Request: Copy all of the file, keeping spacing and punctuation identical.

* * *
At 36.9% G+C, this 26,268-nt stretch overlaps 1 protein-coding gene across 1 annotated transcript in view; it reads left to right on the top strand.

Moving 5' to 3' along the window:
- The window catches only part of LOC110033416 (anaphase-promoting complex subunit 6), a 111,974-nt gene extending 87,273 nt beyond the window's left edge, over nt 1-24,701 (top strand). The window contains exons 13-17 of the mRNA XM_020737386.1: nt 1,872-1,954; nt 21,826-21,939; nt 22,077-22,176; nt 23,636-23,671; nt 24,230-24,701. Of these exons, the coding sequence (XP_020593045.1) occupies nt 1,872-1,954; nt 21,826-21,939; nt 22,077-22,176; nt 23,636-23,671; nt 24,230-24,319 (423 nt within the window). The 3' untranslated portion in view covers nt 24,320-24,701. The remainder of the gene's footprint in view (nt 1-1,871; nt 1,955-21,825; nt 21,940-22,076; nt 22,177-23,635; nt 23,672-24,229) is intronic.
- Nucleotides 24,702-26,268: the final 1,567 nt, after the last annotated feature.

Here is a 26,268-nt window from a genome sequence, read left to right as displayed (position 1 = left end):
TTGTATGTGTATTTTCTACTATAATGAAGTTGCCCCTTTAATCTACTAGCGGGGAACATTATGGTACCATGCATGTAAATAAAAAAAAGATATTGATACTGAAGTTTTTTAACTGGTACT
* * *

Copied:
At 36.9% G+C, this 26,268-nt stretch overlaps 1 protein-coding gene across 1 annotated transcript in view; it reads left to right on the top strand.

Moving 5' to 3' along the window:
- The window catches only part of LOC110033416 (anaphase-promoting complex subunit 6), a 111,974-nt gene extending 87,273 nt beyond the window's left edge, over nt 1-24,701 (top strand). The window contains exons 13-17 of the mRNA XM_020737386.1: nt 1,872-1,954; nt 21,826-21,939; nt 22,077-22,176; nt 23,636-23,671; nt 24,230-24,701. Of these exons, the coding sequence (XP_020593045.1) occupies nt 1,872-1,954; nt 21,826-21,939; nt 22,077-22,176; nt 23,636-23,671; nt 24,230-24,319 (423 nt within the window). The 3' untranslated portion in view covers nt 24,320-24,701. The remainder of the gene's footprint in view (nt 1-1,871; nt 1,955-21,825; nt 21,940-22,076; nt 22,177-23,635; nt 23,672-24,229) is intronic.
- Nucleotides 24,702-26,268: the final 1,567 nt, after the last annotated feature.

Here is a 26,268-nt window from a genome sequence, read left to right as displayed (position 1 = left end):
TTGTATGTGTATTTTCTACTATAATGAAGTTGCCCCTTTAATCTACTAGCGGGGAACATTATGGTACCATGCATGTAAATAAAAAAAAGATATTGATACTGAAGTTTTTTAACTGGTACT